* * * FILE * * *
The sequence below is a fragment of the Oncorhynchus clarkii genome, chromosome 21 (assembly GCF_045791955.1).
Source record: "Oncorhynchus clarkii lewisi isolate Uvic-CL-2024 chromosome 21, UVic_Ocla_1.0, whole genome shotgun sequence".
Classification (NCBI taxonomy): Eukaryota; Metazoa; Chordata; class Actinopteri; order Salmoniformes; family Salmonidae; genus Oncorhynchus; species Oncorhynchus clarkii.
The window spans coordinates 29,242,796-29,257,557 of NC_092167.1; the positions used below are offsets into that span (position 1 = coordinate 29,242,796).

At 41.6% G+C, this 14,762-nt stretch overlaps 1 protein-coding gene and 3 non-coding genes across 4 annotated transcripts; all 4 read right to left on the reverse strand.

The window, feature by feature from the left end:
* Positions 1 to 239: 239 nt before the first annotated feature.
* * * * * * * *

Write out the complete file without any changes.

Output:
The sequence below is a fragment of the Oncorhynchus clarkii genome, chromosome 21 (assembly GCF_045791955.1).
Source record: "Oncorhynchus clarkii lewisi isolate Uvic-CL-2024 chromosome 21, UVic_Ocla_1.0, whole genome shotgun sequence".
Classification (NCBI taxonomy): Eukaryota; Metazoa; Chordata; class Actinopteri; order Salmoniformes; family Salmonidae; genus Oncorhynchus; species Oncorhynchus clarkii.
The window spans coordinates 29,242,796-29,257,557 of NC_092167.1; the positions used below are offsets into that span (position 1 = coordinate 29,242,796).

At 41.6% G+C, this 14,762-nt stretch overlaps 1 protein-coding gene and 3 non-coding genes across 4 annotated transcripts; all 4 read right to left on the reverse strand.

The window, feature by feature from the left end:
* Positions 1 to 239: 239 nt before the first annotated feature.